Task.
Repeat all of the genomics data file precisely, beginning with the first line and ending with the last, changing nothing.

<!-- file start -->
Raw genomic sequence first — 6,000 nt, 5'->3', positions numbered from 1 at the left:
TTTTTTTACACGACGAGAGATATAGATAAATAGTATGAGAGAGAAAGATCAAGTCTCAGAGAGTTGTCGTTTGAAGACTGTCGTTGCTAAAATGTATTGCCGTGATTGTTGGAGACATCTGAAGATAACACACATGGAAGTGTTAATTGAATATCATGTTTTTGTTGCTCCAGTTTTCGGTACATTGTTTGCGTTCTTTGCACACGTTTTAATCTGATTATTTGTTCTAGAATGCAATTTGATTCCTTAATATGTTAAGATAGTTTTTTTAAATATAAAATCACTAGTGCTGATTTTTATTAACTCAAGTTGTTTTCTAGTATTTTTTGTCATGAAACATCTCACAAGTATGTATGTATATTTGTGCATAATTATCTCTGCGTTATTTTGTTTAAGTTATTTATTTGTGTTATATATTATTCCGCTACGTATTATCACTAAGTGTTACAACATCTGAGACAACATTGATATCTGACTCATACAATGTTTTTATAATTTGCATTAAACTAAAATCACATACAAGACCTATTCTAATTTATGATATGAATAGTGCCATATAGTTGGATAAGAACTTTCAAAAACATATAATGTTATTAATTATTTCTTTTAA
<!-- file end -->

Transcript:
Raw genomic sequence first — 6,000 nt, 5'->3', positions numbered from 1 at the left:
TTTTTTTACACGACGAGAGATATAGATAAATAGTATGAGAGAGAAAGATCAAGTCTCAGAGAGTTGTCGTTTGAAGACTGTCGTTGCTAAAATGTATTGCCGTGATTGTTGGAGACATCTGAAGATAACACACATGGAAGTGTTAATTGAATATCATGTTTTTGTTGCTCCAGTTTTCGGTACATTGTTTGCGTTCTTTGCACACGTTTTAATCTGATTATTTGTTCTAGAATGCAATTTGATTCCTTAATATGTTAAGATAGTTTTTTTAAATATAAAATCACTAGTGCTGATTTTTATTAACTCAAGTTGTTTTCTAGTATTTTTTGTCATGAAACATCTCACAAGTATGTATGTATATTTGTGCATAATTATCTCTGCGTTATTTTGTTTAAGTTATTTATTTGTGTTATATATTATTCCGCTACGTATTATCACTAAGTGTTACAACATCTGAGACAACATTGATATCTGACTCATACAATGTTTTTATAATTTGCATTAAACTAAAATCACATACAAGACCTATTCTAATTTATGATATGAATAGTGCCATATAGTTGGATAAGAACTTTCAAAAACATATAATGTTATTAATTATTTCTTTTAA